Sunday April 3rd began with the birds singing praises to the Lord. The cacophony of sounds was melodious. If birds went to church, they were having their worship service right outside our window.
We met for breakfast and filled up on a superb egg and spinach quiche, bacon, and fruit before we headed for the home of Ruth and her father. Ruth is 48 years old and works at Colegio Bethel. Ruth has always lived in the one room home with her parents. Her mother passed away years ago, so she began taking care of her father. Within the last few years, she began praying for a home where she would have her own room and privacy. The Lord answered her prayer through the assistance of Keith Reed, and a home with 3 rooms next to the existing one room began to be built. All 18 of us barely fit in the one room as we listened to Ruth and her father share with us how grateful they were to be having a new home. Afterwards we went to the Sunday market. The local people come to the center of town and fill the streets with their booths or even just tarps laid on the ground. It is a mix between the Alaska State Fair, the Saturday market in downtown Anchorage, and the U-Pick Farm in Palmer. We saw and smelled! and smelled! the skinned goats hanging, chicken, and tubs of chicken feet, large bowls of whole fish and even bowls of just fish heads. Quickly weaving our way out of that area, we moved through to where the fruits, vegetables, eggs, clothes, and everything else you can imagine were on display. Our rule is the following: “If you can’t peel it, you can’t eat it.” It was very hard to pass up the fresh-fruit smoothies!
After the market and lunch, we divided into four teams and each team visited with three different families. A young student from Colegio Bethel and a translator accompanied each of our teams as we weaved our way through the steep, steep streets of San Pedro stopping along the way to visit different families. We asked questions about their families, occupations, and relationship with the Lord; we shared pictures of our families and life in Alaska. Before we left, we had prayer with them. We were reminded how blessed –how spoiled – to have everything we do in America.
After our house visits, we attended church at Iglesias Bethel. As they finished their portion of worship, Cody played the guitar and we sang, “How Great is our God.” It was a very special time as we took communion with our brothers and sisters in Christ here in San Pedro.
When church was finished and the fellowship subsided, we went out to eat at Mario’s Restaurant. We sat on an outside covered roof top and had meat, corn tortillas, and vegetables.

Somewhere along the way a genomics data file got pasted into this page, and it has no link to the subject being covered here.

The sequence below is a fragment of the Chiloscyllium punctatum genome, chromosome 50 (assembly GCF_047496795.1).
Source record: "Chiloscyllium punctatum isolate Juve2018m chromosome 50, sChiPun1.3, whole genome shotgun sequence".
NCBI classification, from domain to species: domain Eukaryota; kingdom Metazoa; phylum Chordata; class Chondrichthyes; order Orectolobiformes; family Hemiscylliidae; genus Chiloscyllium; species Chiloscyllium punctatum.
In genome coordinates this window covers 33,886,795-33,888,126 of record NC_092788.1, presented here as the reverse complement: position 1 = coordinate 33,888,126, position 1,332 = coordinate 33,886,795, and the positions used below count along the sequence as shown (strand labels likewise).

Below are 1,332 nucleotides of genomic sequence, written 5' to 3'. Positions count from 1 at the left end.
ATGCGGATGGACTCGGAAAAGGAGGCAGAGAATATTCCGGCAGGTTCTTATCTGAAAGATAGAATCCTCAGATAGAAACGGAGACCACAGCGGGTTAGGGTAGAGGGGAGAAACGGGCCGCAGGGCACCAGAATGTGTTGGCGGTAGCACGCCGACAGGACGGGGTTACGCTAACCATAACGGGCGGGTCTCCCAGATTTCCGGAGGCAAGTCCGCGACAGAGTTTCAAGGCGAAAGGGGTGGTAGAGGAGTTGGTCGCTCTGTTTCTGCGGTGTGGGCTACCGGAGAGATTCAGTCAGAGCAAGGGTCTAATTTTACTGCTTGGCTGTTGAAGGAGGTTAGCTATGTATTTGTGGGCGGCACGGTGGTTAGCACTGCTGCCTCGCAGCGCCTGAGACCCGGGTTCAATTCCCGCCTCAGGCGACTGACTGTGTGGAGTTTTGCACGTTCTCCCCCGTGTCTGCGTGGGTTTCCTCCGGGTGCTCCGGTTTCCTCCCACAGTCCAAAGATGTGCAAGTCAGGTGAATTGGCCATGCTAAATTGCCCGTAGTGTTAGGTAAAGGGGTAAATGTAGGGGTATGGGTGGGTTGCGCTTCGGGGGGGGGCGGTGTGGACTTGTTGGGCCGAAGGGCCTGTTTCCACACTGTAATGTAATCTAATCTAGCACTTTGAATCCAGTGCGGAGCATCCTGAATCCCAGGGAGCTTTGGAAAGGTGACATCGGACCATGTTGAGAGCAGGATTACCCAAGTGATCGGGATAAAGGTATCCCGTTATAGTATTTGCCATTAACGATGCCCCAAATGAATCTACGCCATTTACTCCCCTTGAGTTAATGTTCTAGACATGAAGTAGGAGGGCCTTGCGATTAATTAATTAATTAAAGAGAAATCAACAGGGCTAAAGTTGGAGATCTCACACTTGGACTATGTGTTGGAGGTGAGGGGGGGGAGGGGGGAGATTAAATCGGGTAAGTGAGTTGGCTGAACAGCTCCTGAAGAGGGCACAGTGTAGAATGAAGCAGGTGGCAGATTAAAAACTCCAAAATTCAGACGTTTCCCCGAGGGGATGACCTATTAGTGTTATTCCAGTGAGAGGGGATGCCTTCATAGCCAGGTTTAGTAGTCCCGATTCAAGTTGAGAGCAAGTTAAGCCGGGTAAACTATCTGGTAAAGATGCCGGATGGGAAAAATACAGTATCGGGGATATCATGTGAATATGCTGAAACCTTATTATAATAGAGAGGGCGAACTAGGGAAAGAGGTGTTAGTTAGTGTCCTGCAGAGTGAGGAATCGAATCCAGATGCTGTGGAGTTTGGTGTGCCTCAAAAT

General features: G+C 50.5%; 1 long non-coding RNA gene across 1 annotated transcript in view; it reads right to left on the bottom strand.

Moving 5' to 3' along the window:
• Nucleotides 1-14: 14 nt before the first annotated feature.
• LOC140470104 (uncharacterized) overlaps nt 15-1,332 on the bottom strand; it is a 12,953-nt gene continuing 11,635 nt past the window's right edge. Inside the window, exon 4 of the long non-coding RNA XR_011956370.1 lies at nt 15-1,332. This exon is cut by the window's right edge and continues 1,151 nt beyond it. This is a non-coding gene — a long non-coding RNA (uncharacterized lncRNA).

Monday, April 4: The birds were wearing lapel mics today. Ok. Not really, but every day they seem to get louder and louder in their beckoning call to get out of bed. To grasp the beauty we wake up to, visualize how San Pedro sits on Lake Atitlan with tree covered mountains rising steeply all around the entire lake. The sun glistens off the still water in the morning as the fog burns off the water to expose the ducks playing and the occasional fish jumping. At night the little cities nestled on the side of the mountains can be seen as their lights dot the mountainside.
Colegio Bethel was started 26 years ago by Emilio Battz and his wife Esther. Today we were the honored guests as the elementary students began their school week with singing. The children sang as if they wanted the angels in heaven to hear them singing too. Breakfast burritos and fruit jumpstarted our work day. Most of the team worked on sanding railings and painting the clinic. A few of the crew headed up to work on Ruth’s house, and Don continued to work on the landscaping project with Santos. I absolutely admit I was grateful not to be working with the bugs!
Shortly before lunch we spent time in both the junior high and senior high assemblies. While elementary starts at 7:30am, the older students don’t begin school until noon. After lunch we were back on work duty painting the clinic, and, Praise the Lord, we finished sanding the metal railings so they can be primed and painted.
We finished working, got cleaned up, and met back at the school with Pastor Emilio, his wife Esther, and Urias. They talked to us about the Mayan culture and the challenges they face here in San Pedro and throughout Guatemala. Urias specifically shared with us the challenges and needs of working with the mountain churches. Antonio Batz, Emilio Battz’s father, has started 66 mountain churches and many of the pastors cannot read or write. Their training ministry is vital to equipping these pastors so they can shepherd the people in their village. Travel keeps them from reaching many of the people groups scattered all throughout the mountainous regions because the roads are too narrow to travel by car. They also face the challenge of over 29 dialects being spoken and none of them resemble the Spanish language. Our meeting went longer than planned but the information gave us a much greater perspective of the ministry here in Guatemala. After another belly-stuffing meal, a brief meeting about Tuesday’s schedule, and a decision to start our days earlier and work later so we can get everything ready at the clinic, we all dispersed to our rooms to get some sleep. We meet at 6:30am for breakfast tomorrow April 5.
To see more pictures from this team, click here